#SpotlightOnCLT: Giving Black Matters
Giving Black Matters
Written by Valaida Fullwood
Photo: June 2020 protest against injustice, Charlotte, NC | V. Fullwood
Before we knew their names, whether George Floyd, Ahmaud Arbery, Breonna Taylor, Philando Castile, Keith Lamont Scott, or COVID-19, members of New Generation of African American Philanthropists knew, too well, of racial injustice and disparities in Charlotte. We have by no means been alone in that knowledge. A distinction perhaps is that as a Black giving circle, together, members have delved into, navigated and publicly questioned racial dynamics in Charlotte’s philanthropy and nonprofit space.
Togetherness is a defining characteristic of collective giving groups like Charlotte’s New Generation of African American Philanthropists (NGAAP). I, along with my fellow members, share values around preserving culture, building community and sharpening philanthropy’s social impact for racial equity and equality. Our vision for Charlotte is “a healthy, safe and prosperous community for African Americans to live, work and flourish.”
As a giving circle, we study and learn together. We pool our dollars and leverage resources together. In recent weeks, we have grieved and raged together — while apart. As Black Americans, we have had to contend, again, with devastating indignities, dangers and deaths rooted in anti-Black racism. June 8th is NGAAP’s 14th year together. Yet, we cannot truly celebrate when horrifying videos, headlines, street scenes, data, rhetoric, and masks serve as unyielding reminders of threats that loom large over our health, civil rights, and humanity. We are, instead, marking this moment with an initiative of consciousness and an urgent call to give black.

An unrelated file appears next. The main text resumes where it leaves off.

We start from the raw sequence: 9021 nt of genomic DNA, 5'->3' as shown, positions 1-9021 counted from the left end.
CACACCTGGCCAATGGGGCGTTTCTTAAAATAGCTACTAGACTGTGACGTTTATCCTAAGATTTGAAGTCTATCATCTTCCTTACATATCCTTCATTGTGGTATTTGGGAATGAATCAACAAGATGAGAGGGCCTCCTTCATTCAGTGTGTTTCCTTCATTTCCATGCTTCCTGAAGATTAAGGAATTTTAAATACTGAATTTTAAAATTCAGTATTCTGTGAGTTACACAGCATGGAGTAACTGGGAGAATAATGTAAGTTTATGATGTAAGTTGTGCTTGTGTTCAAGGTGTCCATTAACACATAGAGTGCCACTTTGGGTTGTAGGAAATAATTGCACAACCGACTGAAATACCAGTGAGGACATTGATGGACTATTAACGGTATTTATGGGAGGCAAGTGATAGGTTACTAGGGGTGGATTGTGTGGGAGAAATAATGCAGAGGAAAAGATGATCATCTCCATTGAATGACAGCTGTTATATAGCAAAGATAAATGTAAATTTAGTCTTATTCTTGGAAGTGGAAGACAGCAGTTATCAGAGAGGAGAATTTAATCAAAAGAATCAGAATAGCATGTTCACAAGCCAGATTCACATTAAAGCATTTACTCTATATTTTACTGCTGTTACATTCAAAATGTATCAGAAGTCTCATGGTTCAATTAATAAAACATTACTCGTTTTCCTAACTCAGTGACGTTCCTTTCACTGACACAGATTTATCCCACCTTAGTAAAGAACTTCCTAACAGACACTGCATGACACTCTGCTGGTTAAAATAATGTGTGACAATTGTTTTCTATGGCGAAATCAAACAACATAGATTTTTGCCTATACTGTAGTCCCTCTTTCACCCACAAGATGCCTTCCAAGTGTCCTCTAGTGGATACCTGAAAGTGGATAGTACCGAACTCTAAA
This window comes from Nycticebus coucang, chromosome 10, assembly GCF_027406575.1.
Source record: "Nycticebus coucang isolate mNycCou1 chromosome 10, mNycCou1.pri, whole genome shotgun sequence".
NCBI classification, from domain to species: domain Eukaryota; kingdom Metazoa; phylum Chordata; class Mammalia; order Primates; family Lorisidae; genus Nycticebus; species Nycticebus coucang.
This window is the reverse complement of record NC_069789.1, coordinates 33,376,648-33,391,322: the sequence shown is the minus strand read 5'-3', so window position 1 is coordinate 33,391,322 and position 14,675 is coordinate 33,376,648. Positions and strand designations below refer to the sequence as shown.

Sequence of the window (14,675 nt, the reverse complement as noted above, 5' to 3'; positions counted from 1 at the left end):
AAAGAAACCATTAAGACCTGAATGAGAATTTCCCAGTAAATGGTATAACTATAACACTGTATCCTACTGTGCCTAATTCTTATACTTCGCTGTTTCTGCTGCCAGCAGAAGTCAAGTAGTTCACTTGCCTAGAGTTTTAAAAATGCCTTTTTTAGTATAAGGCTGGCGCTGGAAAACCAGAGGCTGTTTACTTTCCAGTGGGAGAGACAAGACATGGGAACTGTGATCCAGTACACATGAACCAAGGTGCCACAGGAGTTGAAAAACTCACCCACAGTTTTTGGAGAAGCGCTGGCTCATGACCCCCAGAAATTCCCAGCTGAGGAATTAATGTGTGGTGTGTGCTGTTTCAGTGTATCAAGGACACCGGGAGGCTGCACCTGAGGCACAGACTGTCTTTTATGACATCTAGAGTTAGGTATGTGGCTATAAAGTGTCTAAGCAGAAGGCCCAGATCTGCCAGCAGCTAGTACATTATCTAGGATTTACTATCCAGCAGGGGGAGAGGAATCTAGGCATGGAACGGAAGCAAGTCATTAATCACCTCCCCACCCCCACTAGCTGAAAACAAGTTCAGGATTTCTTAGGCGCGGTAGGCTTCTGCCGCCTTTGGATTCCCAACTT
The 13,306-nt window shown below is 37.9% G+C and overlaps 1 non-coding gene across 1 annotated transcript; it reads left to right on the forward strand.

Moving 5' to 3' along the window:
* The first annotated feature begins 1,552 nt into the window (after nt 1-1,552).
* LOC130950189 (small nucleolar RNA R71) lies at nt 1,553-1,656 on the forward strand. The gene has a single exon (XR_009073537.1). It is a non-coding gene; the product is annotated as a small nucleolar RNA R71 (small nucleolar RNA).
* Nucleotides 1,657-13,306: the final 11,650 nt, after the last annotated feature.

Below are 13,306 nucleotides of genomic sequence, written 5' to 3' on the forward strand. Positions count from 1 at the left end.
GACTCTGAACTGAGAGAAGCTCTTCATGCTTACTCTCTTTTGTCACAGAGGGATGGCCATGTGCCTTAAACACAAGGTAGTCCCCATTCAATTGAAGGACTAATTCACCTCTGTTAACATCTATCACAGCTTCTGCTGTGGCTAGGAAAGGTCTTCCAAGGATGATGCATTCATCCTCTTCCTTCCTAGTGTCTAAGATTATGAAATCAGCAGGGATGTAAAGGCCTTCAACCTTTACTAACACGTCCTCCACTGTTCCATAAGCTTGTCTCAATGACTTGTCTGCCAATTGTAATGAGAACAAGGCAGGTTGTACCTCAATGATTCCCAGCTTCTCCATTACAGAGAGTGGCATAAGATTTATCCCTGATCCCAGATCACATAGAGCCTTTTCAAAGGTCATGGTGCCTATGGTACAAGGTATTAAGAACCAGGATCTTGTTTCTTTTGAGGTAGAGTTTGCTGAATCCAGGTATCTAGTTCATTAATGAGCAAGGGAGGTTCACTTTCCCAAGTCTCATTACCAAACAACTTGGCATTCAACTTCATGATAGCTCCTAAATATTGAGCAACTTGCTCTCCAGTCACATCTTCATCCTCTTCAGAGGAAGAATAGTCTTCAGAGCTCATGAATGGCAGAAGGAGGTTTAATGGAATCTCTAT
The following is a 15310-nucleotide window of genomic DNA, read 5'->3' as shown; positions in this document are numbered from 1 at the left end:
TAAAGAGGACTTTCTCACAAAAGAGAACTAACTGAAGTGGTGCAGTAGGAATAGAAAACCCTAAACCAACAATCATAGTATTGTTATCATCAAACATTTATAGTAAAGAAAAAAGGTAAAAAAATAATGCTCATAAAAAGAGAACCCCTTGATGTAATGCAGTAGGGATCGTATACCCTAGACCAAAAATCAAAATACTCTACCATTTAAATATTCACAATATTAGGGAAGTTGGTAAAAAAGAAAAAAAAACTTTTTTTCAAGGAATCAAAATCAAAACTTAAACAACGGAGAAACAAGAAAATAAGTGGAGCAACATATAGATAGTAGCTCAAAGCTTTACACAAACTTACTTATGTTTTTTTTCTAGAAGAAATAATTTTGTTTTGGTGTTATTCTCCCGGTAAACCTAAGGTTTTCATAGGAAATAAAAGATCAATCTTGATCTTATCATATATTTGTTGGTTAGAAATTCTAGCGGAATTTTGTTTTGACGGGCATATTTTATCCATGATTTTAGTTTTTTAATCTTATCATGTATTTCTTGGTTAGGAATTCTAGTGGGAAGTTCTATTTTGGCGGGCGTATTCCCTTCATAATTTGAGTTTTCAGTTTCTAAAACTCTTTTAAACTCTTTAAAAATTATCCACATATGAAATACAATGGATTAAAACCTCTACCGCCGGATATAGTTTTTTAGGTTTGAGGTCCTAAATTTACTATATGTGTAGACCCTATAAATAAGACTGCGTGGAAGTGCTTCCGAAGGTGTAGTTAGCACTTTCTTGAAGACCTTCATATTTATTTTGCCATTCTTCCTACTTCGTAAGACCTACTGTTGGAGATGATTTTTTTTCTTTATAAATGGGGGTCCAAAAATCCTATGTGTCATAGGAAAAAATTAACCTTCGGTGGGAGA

Advancing The Bold Project
NGAAP is eager to see Charlotte’s Black organizations leading differently — a change that will require uprooting longstanding belief systems, power dynamics and funding practices. The Bold Project is an initiative of NGAAP as well as a call to action to local funders, donors and community-minded Charlotteans that centers on strengthening Black-led community-based organizations as advocates and drivers of racial justice and equity.
Through this initiative, NGAAP is turning up the volume in Charlotte and joining voices nationwide urging philanthropy to invest in and support Black-led and defined work. Patterns of philanthropic under-investment and racial bias, both conscious and unconscious, have long served to undermine the operations and capacity of Black organizations and thwart their impact.
This pattern of chronic underfunding results in these organizations, on the whole, experiencing steep barriers in carrying out and sustaining their missions. It also builds hurdles to collaboration, innovation and advocacy, as recently reported here and here.
The Bold Project is grounded in the belief that racial equity and transformative social change in Charlotte can only be achieved and sustained when Black leaders and organizations are well supported. Focused support is crucial to growing fierce advocates who become powerful forces in driving the agenda, and not merely seated at the table. The ultimate aim is to produce different and more just outcomes for Black Charlotteans and the widening spectrum of marginalized groups and communities of color — a benefit to all of Charlotte.
NGAAP’s primary focus is “Black-led social change organizations,” which we define as: